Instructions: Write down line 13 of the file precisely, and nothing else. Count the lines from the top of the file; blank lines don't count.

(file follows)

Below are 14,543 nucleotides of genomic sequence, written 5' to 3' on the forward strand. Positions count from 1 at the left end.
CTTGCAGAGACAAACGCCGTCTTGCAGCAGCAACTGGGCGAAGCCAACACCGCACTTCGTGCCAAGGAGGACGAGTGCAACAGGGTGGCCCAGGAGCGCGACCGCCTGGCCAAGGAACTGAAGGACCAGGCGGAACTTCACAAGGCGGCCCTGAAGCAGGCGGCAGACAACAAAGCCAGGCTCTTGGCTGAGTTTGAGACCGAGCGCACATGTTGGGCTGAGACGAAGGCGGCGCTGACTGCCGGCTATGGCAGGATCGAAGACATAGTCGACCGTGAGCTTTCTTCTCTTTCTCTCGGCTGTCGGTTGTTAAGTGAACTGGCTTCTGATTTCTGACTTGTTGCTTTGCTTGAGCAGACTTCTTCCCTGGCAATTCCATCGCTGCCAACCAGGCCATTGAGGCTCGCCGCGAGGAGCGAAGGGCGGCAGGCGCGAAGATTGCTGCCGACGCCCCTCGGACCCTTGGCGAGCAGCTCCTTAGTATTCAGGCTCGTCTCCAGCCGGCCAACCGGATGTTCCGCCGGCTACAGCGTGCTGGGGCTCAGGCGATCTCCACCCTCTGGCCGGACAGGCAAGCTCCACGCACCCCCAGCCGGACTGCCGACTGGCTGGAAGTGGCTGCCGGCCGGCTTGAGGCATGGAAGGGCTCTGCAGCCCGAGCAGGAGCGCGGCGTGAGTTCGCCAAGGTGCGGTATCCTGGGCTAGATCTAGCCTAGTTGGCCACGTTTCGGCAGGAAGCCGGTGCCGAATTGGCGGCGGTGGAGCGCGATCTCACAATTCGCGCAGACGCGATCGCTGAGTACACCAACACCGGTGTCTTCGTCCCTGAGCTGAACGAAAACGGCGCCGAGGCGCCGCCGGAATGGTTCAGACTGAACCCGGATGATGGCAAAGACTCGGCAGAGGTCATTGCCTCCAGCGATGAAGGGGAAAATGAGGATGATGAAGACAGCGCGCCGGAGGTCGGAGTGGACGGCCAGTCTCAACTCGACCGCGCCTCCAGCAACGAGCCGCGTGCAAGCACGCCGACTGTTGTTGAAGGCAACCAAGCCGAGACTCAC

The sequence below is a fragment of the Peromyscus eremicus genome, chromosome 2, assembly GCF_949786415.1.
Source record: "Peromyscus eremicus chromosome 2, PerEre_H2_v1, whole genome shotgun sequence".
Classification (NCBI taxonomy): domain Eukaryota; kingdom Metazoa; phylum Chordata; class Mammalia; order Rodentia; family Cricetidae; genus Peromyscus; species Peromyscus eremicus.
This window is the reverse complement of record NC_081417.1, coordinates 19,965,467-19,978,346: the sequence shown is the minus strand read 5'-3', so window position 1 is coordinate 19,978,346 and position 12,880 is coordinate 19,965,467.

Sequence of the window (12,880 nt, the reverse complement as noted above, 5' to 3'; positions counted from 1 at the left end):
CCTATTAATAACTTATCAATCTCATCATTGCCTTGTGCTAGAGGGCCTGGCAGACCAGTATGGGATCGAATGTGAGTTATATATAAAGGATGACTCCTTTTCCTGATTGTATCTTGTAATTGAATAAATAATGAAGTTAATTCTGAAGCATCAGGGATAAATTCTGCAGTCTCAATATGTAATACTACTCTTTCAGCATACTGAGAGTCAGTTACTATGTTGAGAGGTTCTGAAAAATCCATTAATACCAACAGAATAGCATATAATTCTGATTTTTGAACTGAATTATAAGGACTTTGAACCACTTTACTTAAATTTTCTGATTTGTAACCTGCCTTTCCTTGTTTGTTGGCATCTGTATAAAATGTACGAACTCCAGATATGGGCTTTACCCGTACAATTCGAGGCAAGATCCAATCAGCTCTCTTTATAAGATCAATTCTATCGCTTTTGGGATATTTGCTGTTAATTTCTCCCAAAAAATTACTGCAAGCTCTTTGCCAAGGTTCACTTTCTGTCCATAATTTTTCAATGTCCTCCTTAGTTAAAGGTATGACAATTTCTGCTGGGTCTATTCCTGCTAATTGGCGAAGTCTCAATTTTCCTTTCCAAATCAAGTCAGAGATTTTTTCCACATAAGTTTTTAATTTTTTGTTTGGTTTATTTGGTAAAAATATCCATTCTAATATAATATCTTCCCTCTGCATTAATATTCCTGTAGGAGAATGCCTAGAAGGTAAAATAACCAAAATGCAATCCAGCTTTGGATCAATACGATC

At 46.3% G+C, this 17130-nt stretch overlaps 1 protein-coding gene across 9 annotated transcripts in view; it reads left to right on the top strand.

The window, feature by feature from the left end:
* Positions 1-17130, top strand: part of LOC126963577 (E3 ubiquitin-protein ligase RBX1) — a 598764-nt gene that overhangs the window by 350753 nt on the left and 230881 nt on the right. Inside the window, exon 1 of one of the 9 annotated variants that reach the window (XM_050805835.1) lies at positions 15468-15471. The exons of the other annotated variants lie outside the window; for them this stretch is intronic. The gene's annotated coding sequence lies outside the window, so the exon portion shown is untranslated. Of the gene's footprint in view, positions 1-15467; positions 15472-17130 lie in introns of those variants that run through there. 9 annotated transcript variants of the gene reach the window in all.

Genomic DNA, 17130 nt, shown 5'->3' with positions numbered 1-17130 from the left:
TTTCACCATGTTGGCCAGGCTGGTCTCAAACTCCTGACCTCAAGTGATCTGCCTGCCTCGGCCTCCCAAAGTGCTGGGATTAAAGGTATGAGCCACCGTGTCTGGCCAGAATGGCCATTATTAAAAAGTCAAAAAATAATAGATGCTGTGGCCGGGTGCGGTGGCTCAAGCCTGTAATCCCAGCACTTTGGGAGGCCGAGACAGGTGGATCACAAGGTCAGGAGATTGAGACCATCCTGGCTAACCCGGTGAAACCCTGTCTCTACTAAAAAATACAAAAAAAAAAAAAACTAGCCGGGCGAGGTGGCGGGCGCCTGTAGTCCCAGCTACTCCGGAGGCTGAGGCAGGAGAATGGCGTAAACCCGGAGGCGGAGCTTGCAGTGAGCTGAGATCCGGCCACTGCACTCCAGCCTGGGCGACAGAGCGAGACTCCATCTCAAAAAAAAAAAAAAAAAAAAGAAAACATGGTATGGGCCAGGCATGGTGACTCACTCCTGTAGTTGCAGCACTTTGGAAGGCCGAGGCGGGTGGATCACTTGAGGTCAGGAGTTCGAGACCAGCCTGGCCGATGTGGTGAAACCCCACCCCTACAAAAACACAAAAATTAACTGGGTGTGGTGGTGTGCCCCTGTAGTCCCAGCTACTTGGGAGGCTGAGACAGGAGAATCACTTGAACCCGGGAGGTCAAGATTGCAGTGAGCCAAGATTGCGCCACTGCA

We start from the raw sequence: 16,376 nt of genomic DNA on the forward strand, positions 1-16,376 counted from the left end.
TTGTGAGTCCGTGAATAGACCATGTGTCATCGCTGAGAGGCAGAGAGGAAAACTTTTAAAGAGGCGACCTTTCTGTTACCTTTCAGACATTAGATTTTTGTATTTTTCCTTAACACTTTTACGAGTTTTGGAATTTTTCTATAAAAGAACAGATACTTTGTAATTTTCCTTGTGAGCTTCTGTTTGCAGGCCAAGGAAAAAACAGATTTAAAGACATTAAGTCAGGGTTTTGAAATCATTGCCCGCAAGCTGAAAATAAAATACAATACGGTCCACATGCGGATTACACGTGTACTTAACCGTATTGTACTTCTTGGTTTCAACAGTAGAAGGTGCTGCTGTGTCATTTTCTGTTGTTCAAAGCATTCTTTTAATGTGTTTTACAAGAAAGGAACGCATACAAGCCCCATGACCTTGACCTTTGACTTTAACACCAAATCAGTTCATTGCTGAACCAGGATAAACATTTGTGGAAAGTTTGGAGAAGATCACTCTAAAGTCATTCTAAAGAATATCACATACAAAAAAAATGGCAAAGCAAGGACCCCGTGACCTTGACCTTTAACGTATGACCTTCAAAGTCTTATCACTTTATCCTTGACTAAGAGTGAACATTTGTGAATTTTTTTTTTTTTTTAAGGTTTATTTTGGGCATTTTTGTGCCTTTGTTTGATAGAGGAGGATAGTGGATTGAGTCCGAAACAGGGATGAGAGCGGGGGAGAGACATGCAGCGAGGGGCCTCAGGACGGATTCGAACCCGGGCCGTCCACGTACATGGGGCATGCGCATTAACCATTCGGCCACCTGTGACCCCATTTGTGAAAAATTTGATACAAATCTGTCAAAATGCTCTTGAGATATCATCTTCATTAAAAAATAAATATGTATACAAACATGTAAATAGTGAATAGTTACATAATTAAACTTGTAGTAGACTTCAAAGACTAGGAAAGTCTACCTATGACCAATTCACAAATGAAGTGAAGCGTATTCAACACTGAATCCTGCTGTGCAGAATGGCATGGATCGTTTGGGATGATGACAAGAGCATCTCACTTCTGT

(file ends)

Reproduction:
TTTCACCATGTTGGCCAGGCTGGTCTCAAACTCCTGACCTCAAGTGATCTGCCTGCCTCGGCCTCCCAAAGTGCTGGGATTAAAGGTATGAGCCACCGTGTCTGGCCAGAATGGCCATTATTAAAAAGTCAAAAAATAATAGATGCTGTGGCCGGGTGCGGTGGCTCAAGCCTGTAATCCCAGCACTTTGGGAGGCCGAGACAGGTGGATCACAAGGTCAGGAGATTGAGACCATCCTGGCTAACCCGGTGAAACCCTGTCTCTACTAAAAAATACAAAAAAAAAAAAAACTAGCCGGGCGAGGTGGCGGGCGCCTGTAGTCCCAGCTACTCCGGAGGCTGAGGCAGGAGAATGGCGTAAACCCGGAGGCGGAGCTTGCAGTGAGCTGAGATCCGGCCACTGCACTCCAGCCTGGGCGACAGAGCGAGACTCCATCTCAAAAAAAAAAAAAAAAAAAAGAAAACATGGTATGGGCCAGGCATGGTGACTCACTCCTGTAGTTGCAGCACTTTGGAAGGCCGAGGCGGGTGGATCACTTGAGGTCAGGAGTTCGAGACCAGCCTGGCCGATGTGGTGAAACCCCACCCCTACAAAAACACAAAAATTAACTGGGTGTGGTGGTGTGCCCCTGTAGTCCCAGCTACTTGGGAGGCTGAGACAGGAGAATCACTTGAACCCGGGAGGTCAAGATTGCAGTGAGCCAAGATTGCGCCACTGCA